Megan’s similar sentiments: “I think it’s really important when people separate to never ever disparage the other parent or even in a passive aggressive way, make remarks,” Megan said during an appearance on The Drew Barrymore Show last fall. “I don’t let anything in my energy like that when I’m around my kids because if I don’t accept and love their father I’m rejecting a part of them because he’s a part of who they are always.”

Avoid the “burden of a war between parents:” Noting that she always makes a point to “be very loving with him and about him” and be “very accepting,” the 37-year-old—who is engaged to Machine Gun Kelly—added, “That gives your children the freedom to be happy because they don’t have to carry the burden of a war between parents.”

[From E! News]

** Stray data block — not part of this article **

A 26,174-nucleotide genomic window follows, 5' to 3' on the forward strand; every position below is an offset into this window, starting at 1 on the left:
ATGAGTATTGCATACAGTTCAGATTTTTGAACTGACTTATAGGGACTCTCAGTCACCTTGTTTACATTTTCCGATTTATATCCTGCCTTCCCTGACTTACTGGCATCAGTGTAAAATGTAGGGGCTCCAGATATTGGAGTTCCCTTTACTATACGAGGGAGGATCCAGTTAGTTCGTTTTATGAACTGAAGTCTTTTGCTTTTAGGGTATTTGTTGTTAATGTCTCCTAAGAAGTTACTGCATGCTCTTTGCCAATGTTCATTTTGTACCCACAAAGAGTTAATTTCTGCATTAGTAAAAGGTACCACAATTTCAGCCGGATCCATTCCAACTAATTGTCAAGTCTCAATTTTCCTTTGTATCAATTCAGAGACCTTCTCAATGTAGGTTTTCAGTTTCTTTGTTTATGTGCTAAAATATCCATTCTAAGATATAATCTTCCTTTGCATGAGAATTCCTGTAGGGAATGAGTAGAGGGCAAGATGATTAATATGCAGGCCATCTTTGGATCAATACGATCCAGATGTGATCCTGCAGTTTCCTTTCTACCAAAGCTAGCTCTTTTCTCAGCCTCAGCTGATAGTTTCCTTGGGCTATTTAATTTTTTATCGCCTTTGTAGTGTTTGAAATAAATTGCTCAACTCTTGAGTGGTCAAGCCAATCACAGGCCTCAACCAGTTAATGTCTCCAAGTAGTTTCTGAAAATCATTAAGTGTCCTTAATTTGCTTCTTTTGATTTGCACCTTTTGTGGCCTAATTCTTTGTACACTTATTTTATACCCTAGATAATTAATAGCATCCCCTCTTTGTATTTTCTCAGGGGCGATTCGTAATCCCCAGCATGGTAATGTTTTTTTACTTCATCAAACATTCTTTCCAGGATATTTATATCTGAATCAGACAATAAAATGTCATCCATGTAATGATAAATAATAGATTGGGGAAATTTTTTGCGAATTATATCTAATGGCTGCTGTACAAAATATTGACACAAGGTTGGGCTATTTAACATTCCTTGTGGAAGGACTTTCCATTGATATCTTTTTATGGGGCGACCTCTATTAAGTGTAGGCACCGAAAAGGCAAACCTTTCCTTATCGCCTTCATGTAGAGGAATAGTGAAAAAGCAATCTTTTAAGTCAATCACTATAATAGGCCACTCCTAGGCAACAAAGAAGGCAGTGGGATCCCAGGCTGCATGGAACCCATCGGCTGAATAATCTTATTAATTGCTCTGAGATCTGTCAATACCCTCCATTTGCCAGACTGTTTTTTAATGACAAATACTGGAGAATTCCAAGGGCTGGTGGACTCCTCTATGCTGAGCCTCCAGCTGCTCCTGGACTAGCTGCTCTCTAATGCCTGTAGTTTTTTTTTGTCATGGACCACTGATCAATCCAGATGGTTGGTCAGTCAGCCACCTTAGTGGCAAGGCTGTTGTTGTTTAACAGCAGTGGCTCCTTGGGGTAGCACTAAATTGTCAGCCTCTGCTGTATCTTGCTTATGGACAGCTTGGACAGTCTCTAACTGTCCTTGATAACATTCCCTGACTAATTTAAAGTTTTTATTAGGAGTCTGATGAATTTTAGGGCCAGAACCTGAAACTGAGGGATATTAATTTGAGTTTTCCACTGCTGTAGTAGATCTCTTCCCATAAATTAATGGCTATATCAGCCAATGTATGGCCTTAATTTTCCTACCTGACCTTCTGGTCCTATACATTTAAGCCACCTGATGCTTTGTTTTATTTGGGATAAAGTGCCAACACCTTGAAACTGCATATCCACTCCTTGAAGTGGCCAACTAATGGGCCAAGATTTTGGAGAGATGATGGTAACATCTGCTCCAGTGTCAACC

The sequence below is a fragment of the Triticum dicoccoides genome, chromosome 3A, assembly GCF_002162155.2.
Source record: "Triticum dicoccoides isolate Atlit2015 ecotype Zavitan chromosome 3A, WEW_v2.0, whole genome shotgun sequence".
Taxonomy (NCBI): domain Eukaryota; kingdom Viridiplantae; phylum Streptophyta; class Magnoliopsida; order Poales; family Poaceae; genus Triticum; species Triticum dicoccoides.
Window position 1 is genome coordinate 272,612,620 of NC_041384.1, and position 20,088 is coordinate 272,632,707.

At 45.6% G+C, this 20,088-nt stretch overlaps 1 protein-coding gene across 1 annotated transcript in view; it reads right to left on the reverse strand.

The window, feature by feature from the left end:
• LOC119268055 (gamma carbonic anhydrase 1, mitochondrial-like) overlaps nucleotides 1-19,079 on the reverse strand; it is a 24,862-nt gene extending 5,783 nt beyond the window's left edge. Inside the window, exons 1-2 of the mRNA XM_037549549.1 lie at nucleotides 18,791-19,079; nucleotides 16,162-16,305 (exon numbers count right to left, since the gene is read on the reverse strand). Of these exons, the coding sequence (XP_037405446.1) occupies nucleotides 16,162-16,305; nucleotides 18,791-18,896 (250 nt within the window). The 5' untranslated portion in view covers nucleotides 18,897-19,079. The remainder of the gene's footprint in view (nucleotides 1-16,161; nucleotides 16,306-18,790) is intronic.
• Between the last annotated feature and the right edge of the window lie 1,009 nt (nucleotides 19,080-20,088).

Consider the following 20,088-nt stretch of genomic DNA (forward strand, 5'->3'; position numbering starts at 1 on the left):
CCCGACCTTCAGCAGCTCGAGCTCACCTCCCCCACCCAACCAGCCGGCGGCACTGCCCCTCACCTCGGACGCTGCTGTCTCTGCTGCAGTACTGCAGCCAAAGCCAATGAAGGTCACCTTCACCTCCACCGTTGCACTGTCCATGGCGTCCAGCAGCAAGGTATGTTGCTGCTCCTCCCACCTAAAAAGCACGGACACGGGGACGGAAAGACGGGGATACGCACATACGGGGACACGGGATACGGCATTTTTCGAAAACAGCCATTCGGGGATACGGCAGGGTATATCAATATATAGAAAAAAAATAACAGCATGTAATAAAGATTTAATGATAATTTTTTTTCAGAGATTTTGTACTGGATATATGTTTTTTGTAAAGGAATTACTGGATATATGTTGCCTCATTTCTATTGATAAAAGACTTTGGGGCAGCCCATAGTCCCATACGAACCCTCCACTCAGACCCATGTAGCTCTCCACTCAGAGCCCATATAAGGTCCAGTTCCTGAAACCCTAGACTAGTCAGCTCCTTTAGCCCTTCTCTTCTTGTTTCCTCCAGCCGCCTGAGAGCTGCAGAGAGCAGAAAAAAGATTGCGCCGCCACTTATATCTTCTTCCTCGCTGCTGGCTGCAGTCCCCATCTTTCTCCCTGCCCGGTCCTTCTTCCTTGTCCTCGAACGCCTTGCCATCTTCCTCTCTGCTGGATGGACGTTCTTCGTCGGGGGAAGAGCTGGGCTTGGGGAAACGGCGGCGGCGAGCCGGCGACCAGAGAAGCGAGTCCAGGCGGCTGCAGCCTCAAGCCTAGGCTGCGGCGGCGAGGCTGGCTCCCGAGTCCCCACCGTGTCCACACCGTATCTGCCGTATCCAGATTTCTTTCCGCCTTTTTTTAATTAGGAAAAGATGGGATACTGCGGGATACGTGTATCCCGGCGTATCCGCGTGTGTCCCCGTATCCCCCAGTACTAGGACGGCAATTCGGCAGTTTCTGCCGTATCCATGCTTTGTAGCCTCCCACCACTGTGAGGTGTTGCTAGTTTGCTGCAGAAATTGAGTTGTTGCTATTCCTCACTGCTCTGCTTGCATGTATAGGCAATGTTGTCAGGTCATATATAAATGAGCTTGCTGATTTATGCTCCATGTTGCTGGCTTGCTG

Honestly, good for Brian and Megan, having their coparenting sh-t figured out. I remember there being some drama over the boys when they first separated, but it seems like they’ve worked it out. Regardless of how you feel about either of them as people, it’s great that they put their differences aside to successfully raise their boys. I’ve spoken with friends who have divorced parents, and some of them have said that the most difficult part was how their parents still didn’t get along after the divorce because they always felt like they had to pick a side. I also briefly worked at a family law firm, and to see some of the ways that parents fought over their children, money, control, etc. was awful, which is why I didn’t last long in that area of law, lol. Even when divorce is the best and right option, it’s still difficult for everyone involved, so you should always keep in mind what is best for your children and what they’re going through. If what Brian says is true, good on him and Megan for doing that.